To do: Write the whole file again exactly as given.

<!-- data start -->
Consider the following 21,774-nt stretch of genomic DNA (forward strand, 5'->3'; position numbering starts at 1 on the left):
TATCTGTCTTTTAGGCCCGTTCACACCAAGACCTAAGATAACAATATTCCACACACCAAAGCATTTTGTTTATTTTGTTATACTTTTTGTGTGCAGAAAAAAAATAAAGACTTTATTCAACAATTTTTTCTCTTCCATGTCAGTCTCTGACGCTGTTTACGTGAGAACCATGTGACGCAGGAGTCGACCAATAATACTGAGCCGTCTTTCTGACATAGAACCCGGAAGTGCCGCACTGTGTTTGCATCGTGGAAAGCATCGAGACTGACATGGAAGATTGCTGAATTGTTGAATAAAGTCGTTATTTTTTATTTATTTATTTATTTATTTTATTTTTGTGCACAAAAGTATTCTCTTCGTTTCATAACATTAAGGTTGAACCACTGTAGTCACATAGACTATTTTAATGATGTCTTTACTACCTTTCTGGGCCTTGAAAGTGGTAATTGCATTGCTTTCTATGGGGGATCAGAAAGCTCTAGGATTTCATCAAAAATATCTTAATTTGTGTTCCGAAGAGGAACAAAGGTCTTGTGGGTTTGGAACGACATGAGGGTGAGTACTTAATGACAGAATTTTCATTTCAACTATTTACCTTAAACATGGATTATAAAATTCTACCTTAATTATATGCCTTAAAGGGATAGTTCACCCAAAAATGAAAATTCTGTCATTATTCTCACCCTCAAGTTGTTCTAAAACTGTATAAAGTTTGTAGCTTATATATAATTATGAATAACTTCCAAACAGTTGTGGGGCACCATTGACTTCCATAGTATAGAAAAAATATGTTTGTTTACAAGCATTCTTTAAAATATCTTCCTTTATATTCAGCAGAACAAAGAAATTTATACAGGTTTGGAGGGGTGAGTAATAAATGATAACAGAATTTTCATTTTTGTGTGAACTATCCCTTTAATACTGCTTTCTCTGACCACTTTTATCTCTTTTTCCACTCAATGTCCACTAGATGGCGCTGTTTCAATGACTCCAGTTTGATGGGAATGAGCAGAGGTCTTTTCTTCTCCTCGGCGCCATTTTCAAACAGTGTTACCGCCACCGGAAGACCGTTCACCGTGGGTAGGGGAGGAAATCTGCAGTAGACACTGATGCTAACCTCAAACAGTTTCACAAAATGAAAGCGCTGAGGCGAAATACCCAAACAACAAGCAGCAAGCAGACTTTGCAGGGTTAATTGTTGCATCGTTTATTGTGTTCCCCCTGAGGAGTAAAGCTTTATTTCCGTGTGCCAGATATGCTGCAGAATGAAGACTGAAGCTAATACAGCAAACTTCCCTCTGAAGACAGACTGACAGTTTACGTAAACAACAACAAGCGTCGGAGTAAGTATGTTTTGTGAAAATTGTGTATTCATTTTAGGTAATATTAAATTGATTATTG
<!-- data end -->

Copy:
Consider the following 21,774-nt stretch of genomic DNA (forward strand, 5'->3'; position numbering starts at 1 on the left):
TATCTGTCTTTTAGGCCCGTTCACACCAAGACCTAAGATAACAATATTCCACACACCAAAGCATTTTGTTTATTTTGTTATACTTTTTGTGTGCAGAAAAAAAATAAAGACTTTATTCAACAATTTTTTCTCTTCCATGTCAGTCTCTGACGCTGTTTACGTGAGAACCATGTGACGCAGGAGTCGACCAATAATACTGAGCCGTCTTTCTGACATAGAACCCGGAAGTGCCGCACTGTGTTTGCATCGTGGAAAGCATCGAGACTGACATGGAAGATTGCTGAATTGTTGAATAAAGTCGTTATTTTTTATTTATTTATTTATTTATTTTATTTTTGTGCACAAAAGTATTCTCTTCGTTTCATAACATTAAGGTTGAACCACTGTAGTCACATAGACTATTTTAATGATGTCTTTACTACCTTTCTGGGCCTTGAAAGTGGTAATTGCATTGCTTTCTATGGGGGATCAGAAAGCTCTAGGATTTCATCAAAAATATCTTAATTTGTGTTCCGAAGAGGAACAAAGGTCTTGTGGGTTTGGAACGACATGAGGGTGAGTACTTAATGACAGAATTTTCATTTCAACTATTTACCTTAAACATGGATTATAAAATTCTACCTTAATTATATGCCTTAAAGGGATAGTTCACCCAAAAATGAAAATTCTGTCATTATTCTCACCCTCAAGTTGTTCTAAAACTGTATAAAGTTTGTAGCTTATATATAATTATGAATAACTTCCAAACAGTTGTGGGGCACCATTGACTTCCATAGTATAGAAAAAATATGTTTGTTTACAAGCATTCTTTAAAATATCTTCCTTTATATTCAGCAGAACAAAGAAATTTATACAGGTTTGGAGGGGTGAGTAATAAATGATAACAGAATTTTCATTTTTGTGTGAACTATCCCTTTAATACTGCTTTCTCTGACCACTTTTATCTCTTTTTCCACTCAATGTCCACTAGATGGCGCTGTTTCAATGACTCCAGTTTGATGGGAATGAGCAGAGGTCTTTTCTTCTCCTCGGCGCCATTTTCAAACAGTGTTACCGCCACCGGAAGACCGTTCACCGTGGGTAGGGGAGGAAATCTGCAGTAGACACTGATGCTAACCTCAAACAGTTTCACAAAATGAAAGCGCTGAGGCGAAATACCCAAACAACAAGCAGCAAGCAGACTTTGCAGGGTTAATTGTTGCATCGTTTATTGTGTTCCCCCTGAGGAGTAAAGCTTTATTTCCGTGTGCCAGATATGCTGCAGAATGAAGACTGAAGCTAATACAGCAAACTTCCCTCTGAAGACAGACTGACAGTTTACGTAAACAACAACAAGCGTCGGAGTAAGTATGTTTTGTGAAAATTGTGTATTCATTTTAGGTAATATTAAATTGATTATTG